Pianist Benjamin Grosvenor explores the relationship among Romantic composers
New Classical Tracks - Benjamin Grosvenor (Extended)
Benjamin Grosvenor — Schumann & Brahms (Decca)
“They're so interconnected as figures and personalities. There are so many ways you can bring them together, because their whole lives are just interconnected in this wonderful way,” British pianist Benjamin Grosvenor says about his latest recording, Schumann & Brahms, which explores the fascinating relationship among Robert Schumann, Clara Schumann and Johannes Brahms.
Can you tell us about the fictional character by E.T.A. Hoffmann that is the inspiration for the first track, Kreisleriana?
“Johannes Kreisler was a romanticized idea of a tortured artist, a musician with really high ideals and obsessed with the music of Bach. A temperamental musician prone to mood swings and fits of inspiration and then depression. Robert Schumann identified with him as a figure. I mean, there were many similarities between them. The most substantial movement of the set is the second. He told Clara that this piece was about their lives together. This movement is intimacy, longing and love.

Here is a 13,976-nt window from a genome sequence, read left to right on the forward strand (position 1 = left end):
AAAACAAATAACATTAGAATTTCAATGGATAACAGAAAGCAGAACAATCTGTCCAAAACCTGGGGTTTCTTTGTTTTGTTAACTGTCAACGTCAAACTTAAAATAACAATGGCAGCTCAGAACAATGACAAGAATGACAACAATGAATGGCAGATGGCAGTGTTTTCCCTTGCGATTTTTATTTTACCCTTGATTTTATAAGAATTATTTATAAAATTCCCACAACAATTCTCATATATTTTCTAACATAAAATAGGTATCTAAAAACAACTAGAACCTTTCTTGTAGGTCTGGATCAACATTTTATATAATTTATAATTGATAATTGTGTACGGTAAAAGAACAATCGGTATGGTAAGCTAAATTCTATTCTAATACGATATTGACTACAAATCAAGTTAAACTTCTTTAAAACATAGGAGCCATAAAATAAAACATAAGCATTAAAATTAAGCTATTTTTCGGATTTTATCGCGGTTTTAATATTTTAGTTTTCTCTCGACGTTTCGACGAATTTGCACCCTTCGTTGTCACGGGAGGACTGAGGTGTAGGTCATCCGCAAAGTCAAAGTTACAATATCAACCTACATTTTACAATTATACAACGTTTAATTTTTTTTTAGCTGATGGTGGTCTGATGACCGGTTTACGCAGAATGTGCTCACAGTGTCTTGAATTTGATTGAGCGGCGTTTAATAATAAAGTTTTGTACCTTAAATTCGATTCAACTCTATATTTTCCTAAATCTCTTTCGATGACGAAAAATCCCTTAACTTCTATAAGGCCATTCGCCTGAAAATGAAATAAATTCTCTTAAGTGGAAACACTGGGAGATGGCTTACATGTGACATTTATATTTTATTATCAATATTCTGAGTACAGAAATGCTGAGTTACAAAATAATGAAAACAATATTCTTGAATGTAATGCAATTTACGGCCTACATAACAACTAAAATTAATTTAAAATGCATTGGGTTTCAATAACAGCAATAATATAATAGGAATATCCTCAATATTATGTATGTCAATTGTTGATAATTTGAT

“Clara only performed certain movements of it, and Franz Liszt did, as well. Although they admired the piece, they thought it was too much for the audience. I believe that Robert even suggested to Clara that when she plays the last movement, perhaps she should do a crescendo at the end so that the audience would applaud. The idea of a piece disappearing to pianissimo as it does was unusual for the time.”
When you perform the work, do you do the pianissimo?
“Yes. It's a magical effect. Everything dissolves, like in a puff of smoke.”
Why did you choose Robert Schumann’s Romance No. 2 for this album?
“When they were married, he wrote these romances. Clara requested that he dedicate them to her, and she greatly admired this second piece. She said she knew of nothing more tender than this love duet. It remained a special piece for her throughout her life. It was the last piece she requested on her deathbed. A grandson played it for her.”
To hear the rest of my conversation, click on the extended interview above, or download the extended podcast on iTunes or wherever you get your podcasts.
Benjamin Grosvenor — Schumann & Brahms (Presto music)
Benjamin Grosvenor — Schumann & Brahms (Amazon)
Benjamin Grosvenor (official site)